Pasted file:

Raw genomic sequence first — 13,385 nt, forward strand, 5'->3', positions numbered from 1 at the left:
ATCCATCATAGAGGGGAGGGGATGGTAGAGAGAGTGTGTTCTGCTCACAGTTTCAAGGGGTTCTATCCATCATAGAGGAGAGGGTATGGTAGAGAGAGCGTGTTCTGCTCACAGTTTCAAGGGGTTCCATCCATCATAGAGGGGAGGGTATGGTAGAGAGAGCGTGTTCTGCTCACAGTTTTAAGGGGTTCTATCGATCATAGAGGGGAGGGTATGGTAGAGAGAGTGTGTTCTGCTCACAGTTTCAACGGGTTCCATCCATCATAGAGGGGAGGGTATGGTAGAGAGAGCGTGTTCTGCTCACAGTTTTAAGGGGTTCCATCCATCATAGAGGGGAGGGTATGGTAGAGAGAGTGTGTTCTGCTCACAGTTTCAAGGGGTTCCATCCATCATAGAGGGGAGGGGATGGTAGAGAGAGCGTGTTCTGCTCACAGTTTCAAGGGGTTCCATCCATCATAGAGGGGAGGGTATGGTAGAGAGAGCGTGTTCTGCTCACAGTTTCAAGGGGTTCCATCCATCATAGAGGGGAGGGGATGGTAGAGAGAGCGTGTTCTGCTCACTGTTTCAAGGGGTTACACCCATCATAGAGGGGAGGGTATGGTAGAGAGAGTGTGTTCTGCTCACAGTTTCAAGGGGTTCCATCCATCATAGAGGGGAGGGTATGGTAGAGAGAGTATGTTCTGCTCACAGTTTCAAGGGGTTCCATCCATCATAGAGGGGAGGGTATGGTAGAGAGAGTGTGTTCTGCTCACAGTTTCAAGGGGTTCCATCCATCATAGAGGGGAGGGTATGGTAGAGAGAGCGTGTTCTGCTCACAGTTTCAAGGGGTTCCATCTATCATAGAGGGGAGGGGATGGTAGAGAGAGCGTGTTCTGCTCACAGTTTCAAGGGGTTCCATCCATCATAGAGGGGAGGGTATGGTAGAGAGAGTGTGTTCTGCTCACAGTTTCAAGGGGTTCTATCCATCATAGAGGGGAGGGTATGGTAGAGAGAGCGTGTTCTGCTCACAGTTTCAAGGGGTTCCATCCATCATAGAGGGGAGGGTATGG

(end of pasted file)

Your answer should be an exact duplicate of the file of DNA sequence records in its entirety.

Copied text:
Raw genomic sequence first — 13,385 nt, forward strand, 5'->3', positions numbered from 1 at the left:
ATCCATCATAGAGGGGAGGGGATGGTAGAGAGAGTGTGTTCTGCTCACAGTTTCAAGGGGTTCTATCCATCATAGAGGAGAGGGTATGGTAGAGAGAGCGTGTTCTGCTCACAGTTTCAAGGGGTTCCATCCATCATAGAGGGGAGGGTATGGTAGAGAGAGCGTGTTCTGCTCACAGTTTTAAGGGGTTCTATCGATCATAGAGGGGAGGGTATGGTAGAGAGAGTGTGTTCTGCTCACAGTTTCAACGGGTTCCATCCATCATAGAGGGGAGGGTATGGTAGAGAGAGCGTGTTCTGCTCACAGTTTTAAGGGGTTCCATCCATCATAGAGGGGAGGGTATGGTAGAGAGAGTGTGTTCTGCTCACAGTTTCAAGGGGTTCCATCCATCATAGAGGGGAGGGGATGGTAGAGAGAGCGTGTTCTGCTCACAGTTTCAAGGGGTTCCATCCATCATAGAGGGGAGGGTATGGTAGAGAGAGCGTGTTCTGCTCACAGTTTCAAGGGGTTCCATCCATCATAGAGGGGAGGGGATGGTAGAGAGAGCGTGTTCTGCTCACTGTTTCAAGGGGTTACACCCATCATAGAGGGGAGGGTATGGTAGAGAGAGTGTGTTCTGCTCACAGTTTCAAGGGGTTCCATCCATCATAGAGGGGAGGGTATGGTAGAGAGAGTATGTTCTGCTCACAGTTTCAAGGGGTTCCATCCATCATAGAGGGGAGGGTATGGTAGAGAGAGTGTGTTCTGCTCACAGTTTCAAGGGGTTCCATCCATCATAGAGGGGAGGGTATGGTAGAGAGAGCGTGTTCTGCTCACAGTTTCAAGGGGTTCCATCTATCATAGAGGGGAGGGGATGGTAGAGAGAGCGTGTTCTGCTCACAGTTTCAAGGGGTTCCATCCATCATAGAGGGGAGGGTATGGTAGAGAGAGTGTGTTCTGCTCACAGTTTCAAGGGGTTCTATCCATCATAGAGGGGAGGGTATGGTAGAGAGAGCGTGTTCTGCTCACAGTTTCAAGGGGTTCCATCCATCATAGAGGGGAGGGTATGG